Back in 2012, I got excited about a new gardening concept, one which seemed to prove what I had been learning in my own yard — that building soil is the foundation to healthy plants.
The keyhole garden is a self-watering, self-feeding raised bed that is built entirely with recycled materials (stones, brick, phone books, cardboard, newsprint, leaves, manure, grass clippings, etc.) and maintained through the compost center basket. It is essentially a ‘hot compost’ that is directly planted into, volcano shaped for moisture retention in addition to the shading from densely packed and mulched plants on the surface.
Can you say seventy tomatoes in a 6-ft diameter garden? I never would have believed it if I hadn’t heard it myself.
The keyhole was perfected in Africa, where there is very little rainfall, and soil conditions are less than hospitable. The only supplemental watering is through the center compost basket. Aside from kitchen scraps and dishwater (along with other compostables) put there, this garden needs zero supplemental water. ZERO.
That goes the same for weeding, unless you consider a tomato or avocado volunteer a weed. (I let them grow!)
It took me more than two years to build a keyhole in my own garden. It never did get planted (life takes over here quite quickly and unexpectedly). In the meantime, this summer, two tomatoes squatted and produced prolifically, so it wasn’t for nothing.
You can see one still bush cherry tomato to the right of the keyhole, growing directly out of the wall. The soil in there must be amazing.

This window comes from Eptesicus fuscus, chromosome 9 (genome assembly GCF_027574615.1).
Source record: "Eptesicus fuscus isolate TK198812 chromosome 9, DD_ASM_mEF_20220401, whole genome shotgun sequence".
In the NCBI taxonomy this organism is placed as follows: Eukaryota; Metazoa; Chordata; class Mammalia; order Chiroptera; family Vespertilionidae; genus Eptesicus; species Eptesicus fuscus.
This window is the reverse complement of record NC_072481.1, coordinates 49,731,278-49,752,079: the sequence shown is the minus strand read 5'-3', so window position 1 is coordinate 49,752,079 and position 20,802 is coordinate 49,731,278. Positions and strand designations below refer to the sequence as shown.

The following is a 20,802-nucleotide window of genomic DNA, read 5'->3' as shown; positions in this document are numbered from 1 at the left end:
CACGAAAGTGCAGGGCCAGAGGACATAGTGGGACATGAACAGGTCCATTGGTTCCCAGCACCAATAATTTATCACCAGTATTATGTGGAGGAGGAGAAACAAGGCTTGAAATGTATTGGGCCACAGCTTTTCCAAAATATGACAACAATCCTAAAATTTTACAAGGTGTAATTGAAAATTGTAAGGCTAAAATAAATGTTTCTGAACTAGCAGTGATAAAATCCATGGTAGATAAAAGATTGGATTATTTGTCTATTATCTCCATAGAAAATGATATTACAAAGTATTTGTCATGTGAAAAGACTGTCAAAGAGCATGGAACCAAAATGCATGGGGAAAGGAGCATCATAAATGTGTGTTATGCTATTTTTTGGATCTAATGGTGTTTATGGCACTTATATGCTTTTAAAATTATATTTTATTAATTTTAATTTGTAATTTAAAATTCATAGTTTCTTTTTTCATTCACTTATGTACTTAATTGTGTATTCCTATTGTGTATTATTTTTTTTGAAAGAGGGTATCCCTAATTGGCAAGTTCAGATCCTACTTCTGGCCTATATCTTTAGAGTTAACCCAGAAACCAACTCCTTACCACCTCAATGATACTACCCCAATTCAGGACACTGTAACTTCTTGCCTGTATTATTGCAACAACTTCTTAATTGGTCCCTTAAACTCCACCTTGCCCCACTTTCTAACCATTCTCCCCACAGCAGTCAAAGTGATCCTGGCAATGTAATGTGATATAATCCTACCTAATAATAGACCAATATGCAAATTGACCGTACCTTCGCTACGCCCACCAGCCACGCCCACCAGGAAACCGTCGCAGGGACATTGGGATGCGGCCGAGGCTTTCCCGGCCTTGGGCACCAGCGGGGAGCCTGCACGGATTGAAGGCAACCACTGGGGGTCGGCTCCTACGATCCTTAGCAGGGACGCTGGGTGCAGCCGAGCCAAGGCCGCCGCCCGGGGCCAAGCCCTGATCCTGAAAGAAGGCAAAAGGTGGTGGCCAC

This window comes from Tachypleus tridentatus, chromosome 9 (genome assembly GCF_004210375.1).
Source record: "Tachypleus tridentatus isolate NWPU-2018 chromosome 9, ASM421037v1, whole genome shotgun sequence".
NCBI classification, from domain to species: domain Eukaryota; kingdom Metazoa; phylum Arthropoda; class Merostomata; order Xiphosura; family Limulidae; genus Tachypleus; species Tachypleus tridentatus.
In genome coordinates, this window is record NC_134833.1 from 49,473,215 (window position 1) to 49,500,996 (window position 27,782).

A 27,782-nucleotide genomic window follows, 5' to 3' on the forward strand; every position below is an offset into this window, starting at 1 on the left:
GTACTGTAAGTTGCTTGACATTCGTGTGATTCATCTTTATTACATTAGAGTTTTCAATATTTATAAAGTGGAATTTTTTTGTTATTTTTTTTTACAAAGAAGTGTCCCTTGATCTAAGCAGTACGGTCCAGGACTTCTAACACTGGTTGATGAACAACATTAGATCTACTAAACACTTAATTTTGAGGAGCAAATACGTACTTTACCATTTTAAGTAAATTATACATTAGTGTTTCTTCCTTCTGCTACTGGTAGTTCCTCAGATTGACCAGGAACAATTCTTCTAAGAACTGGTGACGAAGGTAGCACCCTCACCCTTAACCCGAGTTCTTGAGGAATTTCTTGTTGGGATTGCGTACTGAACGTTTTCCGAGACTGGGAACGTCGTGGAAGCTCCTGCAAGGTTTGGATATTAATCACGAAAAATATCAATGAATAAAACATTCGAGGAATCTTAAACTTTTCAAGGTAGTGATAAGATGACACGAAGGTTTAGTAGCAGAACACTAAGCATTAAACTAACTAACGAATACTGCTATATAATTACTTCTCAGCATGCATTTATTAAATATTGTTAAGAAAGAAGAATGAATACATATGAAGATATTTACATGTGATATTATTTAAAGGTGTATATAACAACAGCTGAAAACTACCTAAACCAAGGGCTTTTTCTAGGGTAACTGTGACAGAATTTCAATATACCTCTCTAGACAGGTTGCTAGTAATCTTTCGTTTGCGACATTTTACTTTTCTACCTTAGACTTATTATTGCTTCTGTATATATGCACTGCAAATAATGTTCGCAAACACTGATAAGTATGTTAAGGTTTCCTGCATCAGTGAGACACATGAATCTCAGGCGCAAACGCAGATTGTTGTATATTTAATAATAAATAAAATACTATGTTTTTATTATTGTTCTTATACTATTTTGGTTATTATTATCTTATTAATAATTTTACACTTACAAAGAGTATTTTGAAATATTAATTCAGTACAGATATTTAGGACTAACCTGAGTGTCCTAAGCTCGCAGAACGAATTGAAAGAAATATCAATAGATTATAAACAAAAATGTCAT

But seventy tomato plants? In one keyhole garden? I might have missed the boat last and this year.
It’s time for me to get serious and get this thing planted already.
Dr. Deb Tolman, Keyhole Expert
If you are a gardener type (I consider myself more of a soil type), then you’ll want to watch this 10-minute interview with Dr. Deb Tolman — our regional expert on the matter — with Central Texas Gardener a few years back. I only just found it; wish I’d seen it earlier.
She quickly dispels the myth that one shouldn’t grow tomatoes in a keyhole, one which I, until just now, fully concurred given the take-over of these sprawlers in my own garden.
She explains the keyhole garden in sufficient detail for the time allotted, in particular these points:
- there is no ‘native soil’ with the keyhole
- the entire 6-ft diameter garden is maintained through the central compost basket
- it is a ‘hot compost’ that is directly planted in
- materials in building the bed invite microbes, earthworms
- soil content is completely broken down in just 4 weeks — HOT!
- moisture retention is due to the volcano design and densely packed planting and mulching
- nothing need be purchased — the keyhole is built with 100% recycled materials
Thank you, Dr. Deb, for lighting my fire once again!
Goodbye, roto-tiller, seasonal bed-prepping,
stooping and picking.
Hello, keyhole — zero-watering, zero-weeding, pest-free
raised bed on steroids!